|Year : 1999 | Volume
| Issue : 1 | Page : 11-14
Clinical pattern of recurrent herpes simplex keratitis
Jagjit S Saini, Ritu Agarwala
Department of Ophthalmology, Post Graduate Institute of Medical Education and Research, Chandigarh, India
Jagjit S Saini
Cornea and External Diseases Section, Post Graduate Institute of Medical Education and Research, Chandigarh - 160 012
Source of Support: None, Conflict of Interest: None
Purpose: To document the clinical pattern in recurrent herpes simplex disease.
Methods: Eyes with clinically documented pattern of corneal manifestation on more than one occasion were analysed. For each eye recruited, the clinical pattern of the disease at each recurrence of herpes simplex corneal disease, age, disease-free intervals, triggering factors, laterality and steroid abuse were noted and evaluated.
Results: For an average follow up of 6.9 years, a recurrence rate of 0.6 episodes per year was observed. Disease-free intervals of 75.7 months for epithelial herpes simplex disease was considerably longer than the 21.3 months observed for stromal disease. Clinical pattern of recurrence was of the same type following first episode of disciform keratitis, epithelial keratitis and endothelitis in 84%, 72.7%, and 75% of the eyes respectively.
Conclusion: Herpes simplex disease often recurs in the same manifest clinical pattern as the first episode. This clinical evidence provides additional support for the potential role of herpes simplex biotypes in determining manifestation of clinical disease pattern.
Keywords: Ocular herpes simplex, keratitis, recurrent pattern
|How to cite this article:|
Saini JS, Agarwala R. Clinical pattern of recurrent herpes simplex keratitis. Indian J Ophthalmol 1999;47:11-4
Recurrent corneal infection by the herpes simplex virus (HSV) is a common cause of blindness in otherwise healthy individuals. Various manifestations of this disease range from benign blepharitis, conjunctivitis, and epithelial keratitis to vision-threatening stromal disease and uveitis. Following primary infection with HSV, the virus is demonstrable in its latent form in the sensory nerve ganglion. Reactivation of this virus in the trigeminal ganglion and its neuronal spread into the cornea has been widely accepted as the mechanism for recurrent ocular herpetic infections.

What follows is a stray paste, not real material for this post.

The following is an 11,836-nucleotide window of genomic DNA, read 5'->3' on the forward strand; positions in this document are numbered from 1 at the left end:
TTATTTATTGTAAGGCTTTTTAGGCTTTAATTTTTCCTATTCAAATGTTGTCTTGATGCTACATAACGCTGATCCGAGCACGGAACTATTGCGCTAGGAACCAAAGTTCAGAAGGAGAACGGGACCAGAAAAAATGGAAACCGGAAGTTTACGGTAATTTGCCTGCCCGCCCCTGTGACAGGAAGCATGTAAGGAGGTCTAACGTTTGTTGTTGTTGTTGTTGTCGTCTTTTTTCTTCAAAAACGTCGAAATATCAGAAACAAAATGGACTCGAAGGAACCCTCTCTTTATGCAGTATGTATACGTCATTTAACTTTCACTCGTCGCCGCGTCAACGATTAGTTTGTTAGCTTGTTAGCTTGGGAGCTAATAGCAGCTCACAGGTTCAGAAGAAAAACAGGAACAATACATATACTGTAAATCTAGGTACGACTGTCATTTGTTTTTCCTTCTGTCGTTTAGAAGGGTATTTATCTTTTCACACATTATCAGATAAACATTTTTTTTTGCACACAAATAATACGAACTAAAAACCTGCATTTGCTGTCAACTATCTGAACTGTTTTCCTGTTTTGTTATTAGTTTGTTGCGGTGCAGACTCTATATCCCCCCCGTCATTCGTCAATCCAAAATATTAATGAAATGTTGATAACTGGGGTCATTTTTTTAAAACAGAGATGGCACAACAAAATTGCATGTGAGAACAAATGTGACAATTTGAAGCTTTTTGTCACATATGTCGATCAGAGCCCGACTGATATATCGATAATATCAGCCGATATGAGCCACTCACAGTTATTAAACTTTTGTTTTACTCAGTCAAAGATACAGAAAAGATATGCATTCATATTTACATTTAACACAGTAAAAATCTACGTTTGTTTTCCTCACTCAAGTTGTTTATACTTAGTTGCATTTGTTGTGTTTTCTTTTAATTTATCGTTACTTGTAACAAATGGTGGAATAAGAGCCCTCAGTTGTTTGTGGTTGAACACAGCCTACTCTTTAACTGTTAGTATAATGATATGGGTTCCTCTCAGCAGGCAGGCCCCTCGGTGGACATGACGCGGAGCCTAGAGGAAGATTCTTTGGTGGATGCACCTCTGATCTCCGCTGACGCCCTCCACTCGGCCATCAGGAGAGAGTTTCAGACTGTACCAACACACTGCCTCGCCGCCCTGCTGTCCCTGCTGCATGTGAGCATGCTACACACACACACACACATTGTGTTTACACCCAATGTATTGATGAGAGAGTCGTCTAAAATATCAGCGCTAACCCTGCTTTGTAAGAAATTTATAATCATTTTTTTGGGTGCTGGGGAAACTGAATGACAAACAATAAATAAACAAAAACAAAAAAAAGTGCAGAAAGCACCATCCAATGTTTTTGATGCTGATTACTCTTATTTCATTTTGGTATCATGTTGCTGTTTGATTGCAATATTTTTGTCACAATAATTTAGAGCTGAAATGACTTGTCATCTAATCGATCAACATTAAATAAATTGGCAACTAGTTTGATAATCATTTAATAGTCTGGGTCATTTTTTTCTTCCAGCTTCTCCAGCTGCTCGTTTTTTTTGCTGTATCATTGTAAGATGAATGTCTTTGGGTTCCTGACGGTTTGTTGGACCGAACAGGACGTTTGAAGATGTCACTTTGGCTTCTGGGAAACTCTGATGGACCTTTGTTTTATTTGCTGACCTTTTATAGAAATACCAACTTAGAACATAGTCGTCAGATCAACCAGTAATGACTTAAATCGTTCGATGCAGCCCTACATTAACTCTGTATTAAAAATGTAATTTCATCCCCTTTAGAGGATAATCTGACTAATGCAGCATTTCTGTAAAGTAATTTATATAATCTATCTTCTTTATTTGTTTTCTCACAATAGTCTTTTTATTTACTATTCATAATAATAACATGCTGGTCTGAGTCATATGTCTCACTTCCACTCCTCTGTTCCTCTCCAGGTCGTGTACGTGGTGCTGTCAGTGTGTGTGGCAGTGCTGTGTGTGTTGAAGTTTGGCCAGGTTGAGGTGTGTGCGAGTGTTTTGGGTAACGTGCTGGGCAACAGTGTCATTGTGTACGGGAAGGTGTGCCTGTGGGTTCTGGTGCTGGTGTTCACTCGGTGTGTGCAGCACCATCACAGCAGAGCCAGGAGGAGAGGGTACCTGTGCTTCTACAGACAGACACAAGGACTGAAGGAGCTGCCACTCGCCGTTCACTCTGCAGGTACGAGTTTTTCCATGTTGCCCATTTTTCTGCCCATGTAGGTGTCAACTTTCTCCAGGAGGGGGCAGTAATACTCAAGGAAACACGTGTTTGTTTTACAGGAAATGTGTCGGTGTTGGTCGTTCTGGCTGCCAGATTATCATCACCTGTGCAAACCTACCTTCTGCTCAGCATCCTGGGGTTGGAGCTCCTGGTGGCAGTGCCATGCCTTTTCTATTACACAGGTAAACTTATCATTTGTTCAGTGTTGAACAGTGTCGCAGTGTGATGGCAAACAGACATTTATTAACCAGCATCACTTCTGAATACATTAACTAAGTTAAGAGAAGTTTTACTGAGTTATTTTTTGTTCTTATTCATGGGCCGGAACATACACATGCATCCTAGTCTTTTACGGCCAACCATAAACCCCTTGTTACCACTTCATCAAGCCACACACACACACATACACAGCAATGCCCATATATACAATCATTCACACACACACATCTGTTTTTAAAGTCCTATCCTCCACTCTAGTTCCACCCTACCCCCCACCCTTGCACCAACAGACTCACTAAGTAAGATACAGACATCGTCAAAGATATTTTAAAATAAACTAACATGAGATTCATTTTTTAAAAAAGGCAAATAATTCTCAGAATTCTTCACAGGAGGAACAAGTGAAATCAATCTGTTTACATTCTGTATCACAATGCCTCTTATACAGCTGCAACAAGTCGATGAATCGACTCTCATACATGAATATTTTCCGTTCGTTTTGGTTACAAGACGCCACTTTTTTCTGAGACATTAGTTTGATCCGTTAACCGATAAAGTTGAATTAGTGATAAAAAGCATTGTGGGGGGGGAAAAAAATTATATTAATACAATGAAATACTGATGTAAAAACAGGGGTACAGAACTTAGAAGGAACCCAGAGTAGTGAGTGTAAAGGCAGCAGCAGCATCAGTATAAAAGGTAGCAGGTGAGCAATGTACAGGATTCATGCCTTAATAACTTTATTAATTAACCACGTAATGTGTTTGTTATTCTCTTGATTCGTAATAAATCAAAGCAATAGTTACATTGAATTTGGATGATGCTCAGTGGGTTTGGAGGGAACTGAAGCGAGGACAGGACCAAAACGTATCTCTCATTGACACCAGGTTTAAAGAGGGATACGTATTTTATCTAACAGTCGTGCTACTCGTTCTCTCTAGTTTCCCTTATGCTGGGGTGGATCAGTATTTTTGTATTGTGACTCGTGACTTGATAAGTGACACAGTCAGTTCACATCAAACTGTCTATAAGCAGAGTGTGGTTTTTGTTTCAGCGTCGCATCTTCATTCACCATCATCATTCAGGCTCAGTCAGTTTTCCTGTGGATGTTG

Studies in animal models have shown three factors that contribute to the severity of an ocular HSV infection. These are: genetic make up of the host, the host immune system, and the virulence of the infecting strain of HSV. While it is not known clearly why some eyes demonstrate only epithelial involvement when others show stromal disease, it is speculated that different strains of HSV account for the varied disease pattern. Certain HSV type I strains are shown to consistently cause severe epithelial disease, stromal involvement and iritis. On the other hand, other strains of HSV type I either do not produce stromal disease (CGA3 strain) or cause only mild involvement (F strain). [9,10]
Conceivably this strain-specific HSV disease pattern as seen in animal models could probably also be true for human eyes. This study analyses recurrences of epithelial and disciform HSV keratitis to provide data on the possible pattern of the HSV ocular disease in recurrences.
| Materials and Methods|| |
Data of 40 patients from the cornea and external disease service with a diagnosis of documented recurrent herpes simplex infection were analysed retrospectively. Only those patients with more than one recurrence after the initial presentation with us were included in this study. The mean follow up was 6.9 years (range 1-22 years).